Politics is a tough gig these days.
Long gone are the days when an off-hand comment might be news for a few days then largely forgotten. And when some silly comment made in your youth more often than not stayed buried with your junior high track trophy and the T-shirt from your first concert.
Today, thanks to this brave new world of social media and world-wide connectivity, yesterday’s remarks could severely limit your opportunities tomorrow.
The steady stream of candidates dropping from the federal election race grew by two more recently, with the seemingly endless torrent reaching the Island. Victoria Liberal candidate Cheryl Thomas dropped out of the race last week after comments she previously made on Facebook came to light. Thomas joined fellow former Liberal candidate Maria Manna, who resigned from the race in Cowichan-Malahat-Langford several days previously over comments she had earlier made questioning the origin of the 9/11 attacks.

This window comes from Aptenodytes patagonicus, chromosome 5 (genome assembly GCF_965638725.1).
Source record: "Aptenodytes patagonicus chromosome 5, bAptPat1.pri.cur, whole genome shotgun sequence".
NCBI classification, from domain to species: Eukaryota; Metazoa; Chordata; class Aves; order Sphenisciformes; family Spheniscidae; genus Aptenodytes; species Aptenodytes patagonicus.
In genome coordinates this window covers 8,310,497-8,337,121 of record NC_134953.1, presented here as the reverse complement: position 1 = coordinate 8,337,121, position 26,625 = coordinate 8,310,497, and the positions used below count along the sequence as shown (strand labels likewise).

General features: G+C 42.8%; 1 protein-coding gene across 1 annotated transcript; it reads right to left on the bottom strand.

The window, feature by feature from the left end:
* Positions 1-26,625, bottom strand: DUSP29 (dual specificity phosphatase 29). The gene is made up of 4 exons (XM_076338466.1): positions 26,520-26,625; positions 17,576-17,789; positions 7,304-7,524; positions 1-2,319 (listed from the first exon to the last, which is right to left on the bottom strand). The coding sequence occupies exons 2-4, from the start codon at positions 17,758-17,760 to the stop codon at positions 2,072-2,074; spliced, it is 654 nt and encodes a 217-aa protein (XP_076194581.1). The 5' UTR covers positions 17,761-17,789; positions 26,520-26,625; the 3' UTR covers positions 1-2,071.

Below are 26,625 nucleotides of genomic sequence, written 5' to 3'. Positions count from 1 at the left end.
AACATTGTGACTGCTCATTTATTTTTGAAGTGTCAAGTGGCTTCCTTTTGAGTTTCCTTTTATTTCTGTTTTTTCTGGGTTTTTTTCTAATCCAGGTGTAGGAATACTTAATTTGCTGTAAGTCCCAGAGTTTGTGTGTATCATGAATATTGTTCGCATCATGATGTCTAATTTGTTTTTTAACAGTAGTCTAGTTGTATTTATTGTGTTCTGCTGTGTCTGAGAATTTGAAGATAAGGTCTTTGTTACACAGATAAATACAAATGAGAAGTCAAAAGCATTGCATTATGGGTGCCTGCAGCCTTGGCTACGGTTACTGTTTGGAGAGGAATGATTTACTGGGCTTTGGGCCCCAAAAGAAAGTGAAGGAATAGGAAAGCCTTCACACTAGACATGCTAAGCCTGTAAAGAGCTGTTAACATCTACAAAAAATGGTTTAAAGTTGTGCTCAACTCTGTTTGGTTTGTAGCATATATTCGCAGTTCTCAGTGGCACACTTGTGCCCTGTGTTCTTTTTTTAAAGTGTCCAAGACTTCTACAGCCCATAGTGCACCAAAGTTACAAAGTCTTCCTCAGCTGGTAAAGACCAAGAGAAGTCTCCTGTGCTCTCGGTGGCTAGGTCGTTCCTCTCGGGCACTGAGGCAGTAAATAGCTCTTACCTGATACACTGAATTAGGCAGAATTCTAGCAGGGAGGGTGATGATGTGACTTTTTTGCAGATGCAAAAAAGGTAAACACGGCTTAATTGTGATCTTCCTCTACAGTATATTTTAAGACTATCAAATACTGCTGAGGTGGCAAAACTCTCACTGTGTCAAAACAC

However it’s not only the Liberals who have been caught in the embarrassing revelations. All three major parties have been forced to dump candidates for reasons that run the gamut from crude remarks about the Nazi death camp at Auschwitz to urinating in a client’s coffee mug.
With the comments being so easily exposed by political bloggers, one has to wonder why the political parties aren’t doing a more thorough vetting of their candidates. Social media is hardly a new phenomenon, and if others are finding this stuff so easily…
Still, we have to wonder whether this ability to troll so far back in people’s history is a good thing. While we in no way condone remarks reflecting bigoted attitudes, we have to wonder whether the ability to derail a person based on some long-past stupidity is a good thing.
At the very least, it underlines for today’s teens the importance of what parents have been saying for years: don’t put anything on social media you wouldn’t want your mother to see … or millions of Canadian voters.